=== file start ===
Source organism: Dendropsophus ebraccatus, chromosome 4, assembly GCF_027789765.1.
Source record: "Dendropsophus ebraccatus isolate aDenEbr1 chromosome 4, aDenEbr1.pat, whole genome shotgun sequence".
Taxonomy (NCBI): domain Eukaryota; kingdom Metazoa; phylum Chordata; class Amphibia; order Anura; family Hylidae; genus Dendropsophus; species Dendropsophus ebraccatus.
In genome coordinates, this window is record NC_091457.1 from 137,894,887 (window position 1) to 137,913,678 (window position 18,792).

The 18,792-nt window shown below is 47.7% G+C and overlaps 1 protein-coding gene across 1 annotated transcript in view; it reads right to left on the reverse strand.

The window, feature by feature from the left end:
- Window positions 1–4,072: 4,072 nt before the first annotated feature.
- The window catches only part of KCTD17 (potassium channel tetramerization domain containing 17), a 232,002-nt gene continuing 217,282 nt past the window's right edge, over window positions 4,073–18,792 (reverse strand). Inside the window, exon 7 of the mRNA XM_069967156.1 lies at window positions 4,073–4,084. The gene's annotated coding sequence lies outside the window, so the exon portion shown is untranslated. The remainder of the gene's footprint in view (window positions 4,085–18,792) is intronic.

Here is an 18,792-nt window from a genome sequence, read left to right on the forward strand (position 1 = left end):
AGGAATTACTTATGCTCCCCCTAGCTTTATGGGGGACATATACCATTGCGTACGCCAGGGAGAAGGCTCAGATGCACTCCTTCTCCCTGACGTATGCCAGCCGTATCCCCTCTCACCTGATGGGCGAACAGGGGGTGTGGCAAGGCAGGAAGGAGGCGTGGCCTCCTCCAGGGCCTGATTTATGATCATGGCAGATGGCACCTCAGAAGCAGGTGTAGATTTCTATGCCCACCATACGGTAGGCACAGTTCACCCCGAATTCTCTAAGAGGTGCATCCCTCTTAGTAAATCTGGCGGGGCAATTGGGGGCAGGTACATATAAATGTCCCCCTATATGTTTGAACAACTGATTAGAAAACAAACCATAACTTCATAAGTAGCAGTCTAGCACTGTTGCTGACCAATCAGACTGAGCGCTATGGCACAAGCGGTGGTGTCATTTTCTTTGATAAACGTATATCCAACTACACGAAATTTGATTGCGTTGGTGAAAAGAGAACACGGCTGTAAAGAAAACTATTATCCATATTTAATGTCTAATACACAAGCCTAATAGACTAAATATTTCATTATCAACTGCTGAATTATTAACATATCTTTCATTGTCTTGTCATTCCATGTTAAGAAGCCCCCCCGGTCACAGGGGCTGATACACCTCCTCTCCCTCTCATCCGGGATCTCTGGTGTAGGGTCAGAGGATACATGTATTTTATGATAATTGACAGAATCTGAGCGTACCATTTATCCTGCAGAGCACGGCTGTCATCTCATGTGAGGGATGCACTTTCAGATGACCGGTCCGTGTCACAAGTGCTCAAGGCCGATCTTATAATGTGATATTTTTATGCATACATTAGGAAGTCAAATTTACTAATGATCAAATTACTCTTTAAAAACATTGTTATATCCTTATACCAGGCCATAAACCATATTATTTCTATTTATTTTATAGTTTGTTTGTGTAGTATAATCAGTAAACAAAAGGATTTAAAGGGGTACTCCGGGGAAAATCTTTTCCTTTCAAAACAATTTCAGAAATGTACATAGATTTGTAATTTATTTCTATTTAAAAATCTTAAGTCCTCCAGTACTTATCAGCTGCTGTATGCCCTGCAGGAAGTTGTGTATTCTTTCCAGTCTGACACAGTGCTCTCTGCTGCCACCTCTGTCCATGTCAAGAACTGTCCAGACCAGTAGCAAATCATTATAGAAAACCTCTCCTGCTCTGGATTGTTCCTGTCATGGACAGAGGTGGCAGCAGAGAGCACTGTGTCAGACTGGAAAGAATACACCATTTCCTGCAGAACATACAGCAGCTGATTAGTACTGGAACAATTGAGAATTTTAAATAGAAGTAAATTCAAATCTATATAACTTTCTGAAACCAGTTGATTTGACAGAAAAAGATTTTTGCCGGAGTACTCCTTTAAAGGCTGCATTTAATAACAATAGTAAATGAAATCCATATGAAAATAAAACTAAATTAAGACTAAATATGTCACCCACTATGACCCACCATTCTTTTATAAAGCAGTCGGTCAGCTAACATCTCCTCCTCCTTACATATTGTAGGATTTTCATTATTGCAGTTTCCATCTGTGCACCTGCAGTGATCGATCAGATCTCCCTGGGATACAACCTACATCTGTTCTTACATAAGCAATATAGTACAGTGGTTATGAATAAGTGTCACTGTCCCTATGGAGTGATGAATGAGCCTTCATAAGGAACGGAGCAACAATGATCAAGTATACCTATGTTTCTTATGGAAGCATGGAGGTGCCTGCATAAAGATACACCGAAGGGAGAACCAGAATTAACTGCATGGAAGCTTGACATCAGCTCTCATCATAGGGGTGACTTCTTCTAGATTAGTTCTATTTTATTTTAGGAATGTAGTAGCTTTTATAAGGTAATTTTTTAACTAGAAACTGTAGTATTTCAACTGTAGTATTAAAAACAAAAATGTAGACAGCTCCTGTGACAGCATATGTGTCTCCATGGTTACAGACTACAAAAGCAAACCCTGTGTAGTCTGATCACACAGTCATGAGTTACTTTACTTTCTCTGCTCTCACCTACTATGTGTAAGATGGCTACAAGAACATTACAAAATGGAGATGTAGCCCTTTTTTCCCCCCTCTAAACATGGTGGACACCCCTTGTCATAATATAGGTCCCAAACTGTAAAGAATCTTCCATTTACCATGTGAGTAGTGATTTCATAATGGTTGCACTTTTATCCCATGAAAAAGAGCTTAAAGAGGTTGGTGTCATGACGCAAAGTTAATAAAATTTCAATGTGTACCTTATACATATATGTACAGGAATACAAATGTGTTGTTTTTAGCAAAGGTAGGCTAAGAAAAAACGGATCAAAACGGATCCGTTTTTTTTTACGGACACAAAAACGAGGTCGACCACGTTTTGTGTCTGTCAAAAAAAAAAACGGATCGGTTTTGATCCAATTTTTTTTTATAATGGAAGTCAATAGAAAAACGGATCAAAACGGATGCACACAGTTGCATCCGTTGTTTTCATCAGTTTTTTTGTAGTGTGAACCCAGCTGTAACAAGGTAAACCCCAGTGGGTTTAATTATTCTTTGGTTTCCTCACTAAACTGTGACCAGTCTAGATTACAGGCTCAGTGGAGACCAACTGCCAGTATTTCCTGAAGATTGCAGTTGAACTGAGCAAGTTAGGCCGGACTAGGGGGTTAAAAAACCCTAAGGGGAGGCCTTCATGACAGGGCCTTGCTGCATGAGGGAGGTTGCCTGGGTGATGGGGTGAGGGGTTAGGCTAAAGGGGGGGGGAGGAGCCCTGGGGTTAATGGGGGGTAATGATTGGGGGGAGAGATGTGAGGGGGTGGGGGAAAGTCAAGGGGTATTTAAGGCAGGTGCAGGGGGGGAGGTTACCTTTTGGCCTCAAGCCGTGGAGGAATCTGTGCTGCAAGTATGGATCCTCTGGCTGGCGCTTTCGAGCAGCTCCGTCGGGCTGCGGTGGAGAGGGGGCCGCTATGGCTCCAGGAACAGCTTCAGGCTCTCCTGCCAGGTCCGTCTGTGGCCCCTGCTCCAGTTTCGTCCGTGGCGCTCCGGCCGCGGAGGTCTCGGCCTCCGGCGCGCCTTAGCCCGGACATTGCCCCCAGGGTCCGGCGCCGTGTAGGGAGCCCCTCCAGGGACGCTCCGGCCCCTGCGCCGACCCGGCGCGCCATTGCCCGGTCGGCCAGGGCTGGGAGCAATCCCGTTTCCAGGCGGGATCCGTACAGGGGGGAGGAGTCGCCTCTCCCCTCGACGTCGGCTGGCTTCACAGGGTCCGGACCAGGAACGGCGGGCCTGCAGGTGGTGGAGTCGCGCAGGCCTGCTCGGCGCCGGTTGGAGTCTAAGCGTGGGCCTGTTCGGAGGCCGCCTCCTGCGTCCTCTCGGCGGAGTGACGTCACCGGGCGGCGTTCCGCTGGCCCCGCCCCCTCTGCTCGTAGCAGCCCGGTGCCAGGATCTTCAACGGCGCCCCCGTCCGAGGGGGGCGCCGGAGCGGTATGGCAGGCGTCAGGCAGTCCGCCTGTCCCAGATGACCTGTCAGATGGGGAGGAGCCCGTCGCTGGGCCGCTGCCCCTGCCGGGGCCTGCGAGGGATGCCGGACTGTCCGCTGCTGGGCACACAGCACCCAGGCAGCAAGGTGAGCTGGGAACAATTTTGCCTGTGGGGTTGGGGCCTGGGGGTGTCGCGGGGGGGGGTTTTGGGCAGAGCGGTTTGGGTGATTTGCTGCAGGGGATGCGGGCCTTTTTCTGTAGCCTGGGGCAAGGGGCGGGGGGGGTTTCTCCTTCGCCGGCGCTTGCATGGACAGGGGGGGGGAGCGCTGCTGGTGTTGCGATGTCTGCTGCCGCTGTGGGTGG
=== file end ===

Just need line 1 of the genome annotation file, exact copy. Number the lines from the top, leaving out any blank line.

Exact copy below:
Source organism: Dendropsophus ebraccatus, chromosome 4, assembly GCF_027789765.1.